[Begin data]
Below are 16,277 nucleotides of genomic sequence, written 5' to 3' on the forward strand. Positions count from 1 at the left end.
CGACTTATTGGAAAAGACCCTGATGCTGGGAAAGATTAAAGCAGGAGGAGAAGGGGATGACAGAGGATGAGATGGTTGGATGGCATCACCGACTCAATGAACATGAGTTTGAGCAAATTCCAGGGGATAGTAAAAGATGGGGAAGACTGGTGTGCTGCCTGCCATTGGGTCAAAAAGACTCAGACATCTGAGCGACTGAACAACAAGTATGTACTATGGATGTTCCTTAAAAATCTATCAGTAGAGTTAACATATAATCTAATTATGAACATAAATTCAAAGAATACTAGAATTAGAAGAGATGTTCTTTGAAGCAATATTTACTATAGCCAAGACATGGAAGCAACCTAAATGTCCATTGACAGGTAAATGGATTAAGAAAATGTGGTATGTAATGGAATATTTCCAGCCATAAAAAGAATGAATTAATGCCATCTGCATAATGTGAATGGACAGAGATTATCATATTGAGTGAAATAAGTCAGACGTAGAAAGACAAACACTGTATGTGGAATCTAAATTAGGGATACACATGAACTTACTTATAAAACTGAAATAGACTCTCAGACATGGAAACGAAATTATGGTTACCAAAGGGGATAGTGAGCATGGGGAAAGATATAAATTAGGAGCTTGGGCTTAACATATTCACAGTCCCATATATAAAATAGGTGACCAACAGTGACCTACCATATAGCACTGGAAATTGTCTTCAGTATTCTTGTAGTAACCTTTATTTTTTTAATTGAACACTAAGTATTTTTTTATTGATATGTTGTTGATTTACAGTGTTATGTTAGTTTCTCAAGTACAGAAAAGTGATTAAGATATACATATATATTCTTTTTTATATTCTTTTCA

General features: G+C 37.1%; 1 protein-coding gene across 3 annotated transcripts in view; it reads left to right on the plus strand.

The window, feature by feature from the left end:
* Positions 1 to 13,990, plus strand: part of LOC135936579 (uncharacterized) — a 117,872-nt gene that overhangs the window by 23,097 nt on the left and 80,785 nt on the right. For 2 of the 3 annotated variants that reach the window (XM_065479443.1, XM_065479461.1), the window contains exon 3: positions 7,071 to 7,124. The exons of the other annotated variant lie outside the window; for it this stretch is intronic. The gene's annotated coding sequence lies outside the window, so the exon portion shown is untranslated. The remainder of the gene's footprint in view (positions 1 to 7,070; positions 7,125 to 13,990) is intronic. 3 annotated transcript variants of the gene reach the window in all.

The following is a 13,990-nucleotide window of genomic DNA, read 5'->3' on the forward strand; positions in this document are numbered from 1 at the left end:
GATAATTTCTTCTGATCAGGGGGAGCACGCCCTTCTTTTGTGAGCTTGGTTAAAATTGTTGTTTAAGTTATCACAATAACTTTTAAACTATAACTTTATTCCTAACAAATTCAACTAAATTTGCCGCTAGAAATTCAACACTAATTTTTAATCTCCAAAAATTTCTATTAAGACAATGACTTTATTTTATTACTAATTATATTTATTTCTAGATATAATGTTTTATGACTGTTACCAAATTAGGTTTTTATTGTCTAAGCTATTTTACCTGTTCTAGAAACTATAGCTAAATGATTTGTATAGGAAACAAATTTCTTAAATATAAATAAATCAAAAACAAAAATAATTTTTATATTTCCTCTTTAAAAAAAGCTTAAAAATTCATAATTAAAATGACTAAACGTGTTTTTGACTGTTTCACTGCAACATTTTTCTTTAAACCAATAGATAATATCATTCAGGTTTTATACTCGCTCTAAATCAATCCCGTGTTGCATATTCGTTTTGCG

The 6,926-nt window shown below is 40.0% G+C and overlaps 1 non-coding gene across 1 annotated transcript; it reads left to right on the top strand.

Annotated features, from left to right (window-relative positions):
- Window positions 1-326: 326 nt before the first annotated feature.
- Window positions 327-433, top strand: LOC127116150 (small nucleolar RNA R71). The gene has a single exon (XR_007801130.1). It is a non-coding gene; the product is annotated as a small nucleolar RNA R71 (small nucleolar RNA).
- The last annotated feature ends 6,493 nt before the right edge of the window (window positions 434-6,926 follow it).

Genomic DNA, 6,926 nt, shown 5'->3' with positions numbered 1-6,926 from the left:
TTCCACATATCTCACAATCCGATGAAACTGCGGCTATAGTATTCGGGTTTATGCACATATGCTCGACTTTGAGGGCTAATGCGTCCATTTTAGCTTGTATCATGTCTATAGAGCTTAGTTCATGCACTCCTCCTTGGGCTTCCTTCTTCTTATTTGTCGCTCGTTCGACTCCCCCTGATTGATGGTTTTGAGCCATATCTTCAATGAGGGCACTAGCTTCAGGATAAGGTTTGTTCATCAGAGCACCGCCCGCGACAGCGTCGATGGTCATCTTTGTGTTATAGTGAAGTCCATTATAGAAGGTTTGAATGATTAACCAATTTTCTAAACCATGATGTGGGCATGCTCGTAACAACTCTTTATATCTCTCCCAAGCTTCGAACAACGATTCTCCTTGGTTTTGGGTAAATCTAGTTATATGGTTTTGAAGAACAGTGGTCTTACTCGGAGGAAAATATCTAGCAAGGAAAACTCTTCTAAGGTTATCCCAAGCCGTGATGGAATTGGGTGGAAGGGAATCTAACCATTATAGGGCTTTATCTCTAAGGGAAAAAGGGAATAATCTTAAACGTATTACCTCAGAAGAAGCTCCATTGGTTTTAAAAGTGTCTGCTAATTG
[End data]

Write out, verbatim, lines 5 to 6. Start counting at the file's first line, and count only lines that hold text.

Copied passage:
* Positions 1 to 13,990, plus strand: part of LOC135936579 (uncharacterized) — a 117,872-nt gene that overhangs the window by 23,097 nt on the left and 80,785 nt on the right. For 2 of the 3 annotated variants that reach the window (XM_065479443.1, XM_065479461.1), the window contains exon 3: positions 7,071 to 7,124. The exons of the other annotated variant lie outside the window; for it this stretch is intronic. The gene's annotated coding sequence lies outside the window, so the exon portion shown is untranslated. The remainder of the gene's footprint in view (positions 1 to 7,070; positions 7,125 to 13,990) is intronic. 3 annotated transcript variants of the gene reach the window in all.

The following is a 13,990-nucleotide window of genomic DNA, read 5'->3' on the forward strand; positions in this document are numbered from 1 at the left end: